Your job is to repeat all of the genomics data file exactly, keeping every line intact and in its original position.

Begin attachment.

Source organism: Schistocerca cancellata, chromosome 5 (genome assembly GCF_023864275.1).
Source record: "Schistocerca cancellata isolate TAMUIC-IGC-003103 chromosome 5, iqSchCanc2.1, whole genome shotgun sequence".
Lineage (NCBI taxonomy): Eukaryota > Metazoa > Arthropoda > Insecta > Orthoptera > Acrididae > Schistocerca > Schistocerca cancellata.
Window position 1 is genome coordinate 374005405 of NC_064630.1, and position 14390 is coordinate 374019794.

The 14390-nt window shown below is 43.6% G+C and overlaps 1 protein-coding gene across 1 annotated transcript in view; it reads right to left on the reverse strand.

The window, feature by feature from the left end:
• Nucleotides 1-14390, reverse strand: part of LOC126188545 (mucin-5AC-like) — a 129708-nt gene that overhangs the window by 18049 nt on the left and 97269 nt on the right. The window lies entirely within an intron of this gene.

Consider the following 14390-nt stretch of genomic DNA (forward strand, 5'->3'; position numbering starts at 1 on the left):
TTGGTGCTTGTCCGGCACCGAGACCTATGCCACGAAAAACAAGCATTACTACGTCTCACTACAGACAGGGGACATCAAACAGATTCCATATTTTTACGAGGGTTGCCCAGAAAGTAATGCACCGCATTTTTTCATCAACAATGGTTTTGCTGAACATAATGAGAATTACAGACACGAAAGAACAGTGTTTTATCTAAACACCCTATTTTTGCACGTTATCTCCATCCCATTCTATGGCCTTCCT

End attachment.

Source organism: Schistocerca cancellata, chromosome 5 (genome assembly GCF_023864275.1).
Source record: "Schistocerca cancellata isolate TAMUIC-IGC-003103 chromosome 5, iqSchCanc2.1, whole genome shotgun sequence".
Lineage (NCBI taxonomy): Eukaryota > Metazoa > Arthropoda > Insecta > Orthoptera > Acrididae > Schistocerca > Schistocerca cancellata.
Window position 1 is genome coordinate 374005405 of NC_064630.1, and position 14390 is coordinate 374019794.

The 14390-nt window shown below is 43.6% G+C and overlaps 1 protein-coding gene across 1 annotated transcript in view; it reads right to left on the reverse strand.

The window, feature by feature from the left end:
• Nucleotides 1-14390, reverse strand: part of LOC126188545 (mucin-5AC-like) — a 129708-nt gene that overhangs the window by 18049 nt on the left and 97269 nt on the right. The window lies entirely within an intron of this gene.

Consider the following 14390-nt stretch of genomic DNA (forward strand, 5'->3'; position numbering starts at 1 on the left):
TTGGTGCTTGTCCGGCACCGAGACCTATGCCACGAAAAACAAGCATTACTACGTCTCACTACAGACAGGGGACATCAAACAGATTCCATATTTTTACGAGGGTTGCCCAGAAAGTAATGCACCGCATTTTTTCATCAACAATGGTTTTGCTGAACATAATGAGAATTACAGACACGAAAGAACAGTGTTTTATCTAAACACCCTATTTTTGCACGTTATCTCCATCCCATTCTATGGCCTTCCT